Trending in Telehealth is a series from the McDermott digital health team in which we highlight state legislative and regulatory developments that impact healthcare providers, telehealth and digital health companies, pharmacists, and technology companies that deliver and facilitate virtual care.
Trending in the past week:
- Forensic Examinations
- Telehealth Flexibilities
A CLOSER LOOK
Finalized Legislation and Rulemaking
- Florida passed legislation (SB 218) amending Fla. Stat. Ann. § 456.47 to revise the definition of “telehealth provider” to include persons licensed as genetic counselors. By way of background, in 2021, the Florida legislature created a new licensed and regulated profession—genetic counseling. SB 218 is likely one of several pieces of legislation that will incorporate the newly created profession into existing regulatory frameworks.
- Minnesota enacted legislation (SF 2744) allowing telehealth to factor into the network adequacy assessments required to be performed by health carriers under Minnesota’s insurance laws. Minnesota also enacted appropriations legislation (SF 2995) that, among other things, allocates money for a study of telehealth expansion and payment parity in 2024.
- Nevada passed legislation (AB 276) amending Nev. Rev. Stat. § 629.515 to authorize a provider who is conducting certain forensic medical examinations on an apparent victim of sexual assault or strangulation to use telehealth to connect to an appropriately trained physician, physician assistant or registered nurse to obtain instructions and guidance on conducting the examination.
- West Virginia’s legislation requiring hospitals to have a trained healthcare provider available, or transfer agreement as provided in a county plan, to complete a sexual assault forensic examination (SB 89) became effective May 21, 2023, 90 days after its passage. “Available” includes having access to a trained sexual assault forensic examination expert via telehealth.
Legislation and Rulemaking Activity in Proposal Phase
- Illinois progressed legislation (SB 2123) in the second chamber that would adopt the Counseling Compact.
- Texas continued to progress legislation (HB 1771) in the second chamber that would require that each agency with regulatory authority over a health professional providing a telemedicine medical service, teledentistry or telehealth to adopt rules necessary to standardize formats for and retention of records related to a patient’s consent to treatment, data collection and data sharing.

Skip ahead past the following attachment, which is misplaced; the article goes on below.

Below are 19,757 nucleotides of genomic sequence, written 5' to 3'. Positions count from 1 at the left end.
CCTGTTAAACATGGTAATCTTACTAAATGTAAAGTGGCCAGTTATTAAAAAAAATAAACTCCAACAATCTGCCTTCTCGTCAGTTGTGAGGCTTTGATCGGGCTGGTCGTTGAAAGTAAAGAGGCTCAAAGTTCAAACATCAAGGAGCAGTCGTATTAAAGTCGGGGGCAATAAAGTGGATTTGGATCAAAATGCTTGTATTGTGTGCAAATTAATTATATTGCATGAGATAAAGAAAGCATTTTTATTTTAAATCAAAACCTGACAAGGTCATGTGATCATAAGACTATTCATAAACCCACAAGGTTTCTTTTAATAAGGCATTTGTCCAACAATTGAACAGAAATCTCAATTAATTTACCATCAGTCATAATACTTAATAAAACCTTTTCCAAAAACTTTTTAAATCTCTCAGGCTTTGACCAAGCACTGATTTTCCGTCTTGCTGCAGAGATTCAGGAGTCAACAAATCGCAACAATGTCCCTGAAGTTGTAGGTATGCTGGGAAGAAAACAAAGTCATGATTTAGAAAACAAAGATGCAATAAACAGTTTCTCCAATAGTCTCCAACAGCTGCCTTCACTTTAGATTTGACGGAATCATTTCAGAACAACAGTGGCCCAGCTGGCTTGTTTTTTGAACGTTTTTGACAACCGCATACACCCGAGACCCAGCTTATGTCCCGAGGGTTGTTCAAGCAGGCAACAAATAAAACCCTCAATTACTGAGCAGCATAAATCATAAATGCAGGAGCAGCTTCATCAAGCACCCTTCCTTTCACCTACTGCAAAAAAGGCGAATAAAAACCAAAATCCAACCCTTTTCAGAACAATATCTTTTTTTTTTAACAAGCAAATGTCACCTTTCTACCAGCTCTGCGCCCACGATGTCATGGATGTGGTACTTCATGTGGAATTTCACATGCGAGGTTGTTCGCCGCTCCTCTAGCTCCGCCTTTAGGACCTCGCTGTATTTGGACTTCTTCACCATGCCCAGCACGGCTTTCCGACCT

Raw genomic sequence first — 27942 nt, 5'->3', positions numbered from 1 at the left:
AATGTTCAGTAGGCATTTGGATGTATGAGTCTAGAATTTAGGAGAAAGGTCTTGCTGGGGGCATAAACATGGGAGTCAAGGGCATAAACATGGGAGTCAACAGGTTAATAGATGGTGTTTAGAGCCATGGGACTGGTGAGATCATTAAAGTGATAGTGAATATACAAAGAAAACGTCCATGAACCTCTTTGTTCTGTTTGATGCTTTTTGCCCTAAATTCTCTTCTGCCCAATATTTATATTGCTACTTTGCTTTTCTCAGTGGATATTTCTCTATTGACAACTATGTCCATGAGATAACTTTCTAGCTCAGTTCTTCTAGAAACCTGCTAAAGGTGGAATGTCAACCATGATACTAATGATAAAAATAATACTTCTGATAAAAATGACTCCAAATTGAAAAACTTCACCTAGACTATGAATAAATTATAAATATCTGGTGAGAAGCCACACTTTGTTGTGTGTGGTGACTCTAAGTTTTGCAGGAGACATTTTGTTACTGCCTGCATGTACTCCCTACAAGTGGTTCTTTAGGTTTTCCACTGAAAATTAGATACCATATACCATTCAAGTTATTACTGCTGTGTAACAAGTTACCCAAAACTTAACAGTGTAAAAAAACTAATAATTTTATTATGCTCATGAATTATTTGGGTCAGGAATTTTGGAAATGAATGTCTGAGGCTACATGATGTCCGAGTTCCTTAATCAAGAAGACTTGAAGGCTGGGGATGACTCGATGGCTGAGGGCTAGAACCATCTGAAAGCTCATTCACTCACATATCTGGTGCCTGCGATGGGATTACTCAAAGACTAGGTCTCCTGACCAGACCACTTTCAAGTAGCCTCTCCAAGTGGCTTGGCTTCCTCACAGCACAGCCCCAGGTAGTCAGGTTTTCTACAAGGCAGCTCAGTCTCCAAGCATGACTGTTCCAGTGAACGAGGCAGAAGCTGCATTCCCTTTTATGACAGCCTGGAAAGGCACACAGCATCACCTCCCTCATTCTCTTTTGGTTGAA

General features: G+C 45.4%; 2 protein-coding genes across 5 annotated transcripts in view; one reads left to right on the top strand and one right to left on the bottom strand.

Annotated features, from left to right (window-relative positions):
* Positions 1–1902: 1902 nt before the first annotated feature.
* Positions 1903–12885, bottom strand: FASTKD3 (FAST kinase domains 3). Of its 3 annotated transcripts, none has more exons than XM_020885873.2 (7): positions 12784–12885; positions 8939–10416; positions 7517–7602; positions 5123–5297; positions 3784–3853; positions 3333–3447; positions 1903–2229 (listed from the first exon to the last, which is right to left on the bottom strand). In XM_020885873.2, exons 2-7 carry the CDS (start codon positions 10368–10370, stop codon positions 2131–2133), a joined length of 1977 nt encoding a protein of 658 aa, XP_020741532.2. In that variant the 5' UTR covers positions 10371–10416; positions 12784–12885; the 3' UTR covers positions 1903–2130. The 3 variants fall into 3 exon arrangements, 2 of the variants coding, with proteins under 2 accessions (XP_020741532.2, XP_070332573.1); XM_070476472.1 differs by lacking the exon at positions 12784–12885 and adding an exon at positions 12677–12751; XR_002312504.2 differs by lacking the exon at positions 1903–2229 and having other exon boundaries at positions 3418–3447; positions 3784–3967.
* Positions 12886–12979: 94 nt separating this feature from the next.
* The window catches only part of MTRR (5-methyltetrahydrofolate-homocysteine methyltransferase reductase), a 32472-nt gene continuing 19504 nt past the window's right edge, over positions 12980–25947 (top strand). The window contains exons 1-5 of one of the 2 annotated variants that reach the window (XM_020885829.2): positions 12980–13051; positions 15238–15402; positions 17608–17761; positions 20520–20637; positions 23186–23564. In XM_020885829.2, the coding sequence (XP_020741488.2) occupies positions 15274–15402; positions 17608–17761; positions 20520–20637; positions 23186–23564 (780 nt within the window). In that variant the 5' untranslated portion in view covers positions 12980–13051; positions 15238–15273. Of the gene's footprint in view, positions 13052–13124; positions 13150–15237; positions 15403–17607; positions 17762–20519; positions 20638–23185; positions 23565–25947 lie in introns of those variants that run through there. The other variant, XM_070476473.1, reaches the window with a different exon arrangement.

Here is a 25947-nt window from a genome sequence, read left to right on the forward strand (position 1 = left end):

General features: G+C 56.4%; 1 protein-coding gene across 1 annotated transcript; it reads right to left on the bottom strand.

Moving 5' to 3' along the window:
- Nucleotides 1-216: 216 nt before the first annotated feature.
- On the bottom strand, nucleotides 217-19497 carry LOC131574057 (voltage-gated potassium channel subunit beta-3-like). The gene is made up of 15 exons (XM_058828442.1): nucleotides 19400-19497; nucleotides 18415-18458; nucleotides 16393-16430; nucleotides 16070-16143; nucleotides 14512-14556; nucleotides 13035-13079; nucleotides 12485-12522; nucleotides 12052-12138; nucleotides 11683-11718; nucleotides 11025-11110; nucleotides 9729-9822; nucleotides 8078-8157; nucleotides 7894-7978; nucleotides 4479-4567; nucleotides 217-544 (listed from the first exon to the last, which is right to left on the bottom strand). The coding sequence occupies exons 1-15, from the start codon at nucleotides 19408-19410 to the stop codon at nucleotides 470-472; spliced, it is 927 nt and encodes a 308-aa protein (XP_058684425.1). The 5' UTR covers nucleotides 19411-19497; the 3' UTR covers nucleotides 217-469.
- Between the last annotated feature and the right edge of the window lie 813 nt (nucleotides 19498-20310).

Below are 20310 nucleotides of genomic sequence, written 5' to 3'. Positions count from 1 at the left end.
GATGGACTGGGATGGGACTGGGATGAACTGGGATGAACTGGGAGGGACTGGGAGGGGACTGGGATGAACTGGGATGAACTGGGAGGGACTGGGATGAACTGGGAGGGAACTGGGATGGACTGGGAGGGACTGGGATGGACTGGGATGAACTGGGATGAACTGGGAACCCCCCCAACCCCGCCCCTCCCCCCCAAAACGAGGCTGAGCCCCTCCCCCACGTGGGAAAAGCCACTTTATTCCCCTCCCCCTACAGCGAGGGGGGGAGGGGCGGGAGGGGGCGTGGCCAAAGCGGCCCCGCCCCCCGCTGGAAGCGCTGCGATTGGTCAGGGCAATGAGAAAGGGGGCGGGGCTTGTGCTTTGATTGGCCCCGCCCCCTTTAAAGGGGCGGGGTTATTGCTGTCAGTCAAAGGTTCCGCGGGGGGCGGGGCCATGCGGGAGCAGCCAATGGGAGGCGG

- Texas also progressed legislation (HB 617) in the second chamber that would establish a pilot project to provide emergency medical services instruction and emergency prehospital care instruction through a telemedicine medical service or telehealth service provided by regional trauma resource centers to healthcare providers in rural trauma facilities and emergency medical services providers in rural areas.
Why it matters:
- Telehealth capabilities can reduce disparities in forensic examinations. States continue to progress legislation aiming to decrease disparities in the quality of forensic examinations by providing expert, live, interactive quality control and evidence-based methodologies to less experienced providers. Proponents argue that partnering on-site staff with telehealth experts ensures best practices, proper evidence collection and better patient experiences.
- COVID-19 telehealth flexibilities are here to stay. Many states are progressing legislation that will permanently enact telehealth flexibilities originally passed in response to the COVID-19 pandemic. As a corollary to this legislation, states are also progressing legislation to extend such flexibilities to newly licensed and regulated provider groups.
Telehealth is an important development in care delivery, but the regulatory patchwork is complicated.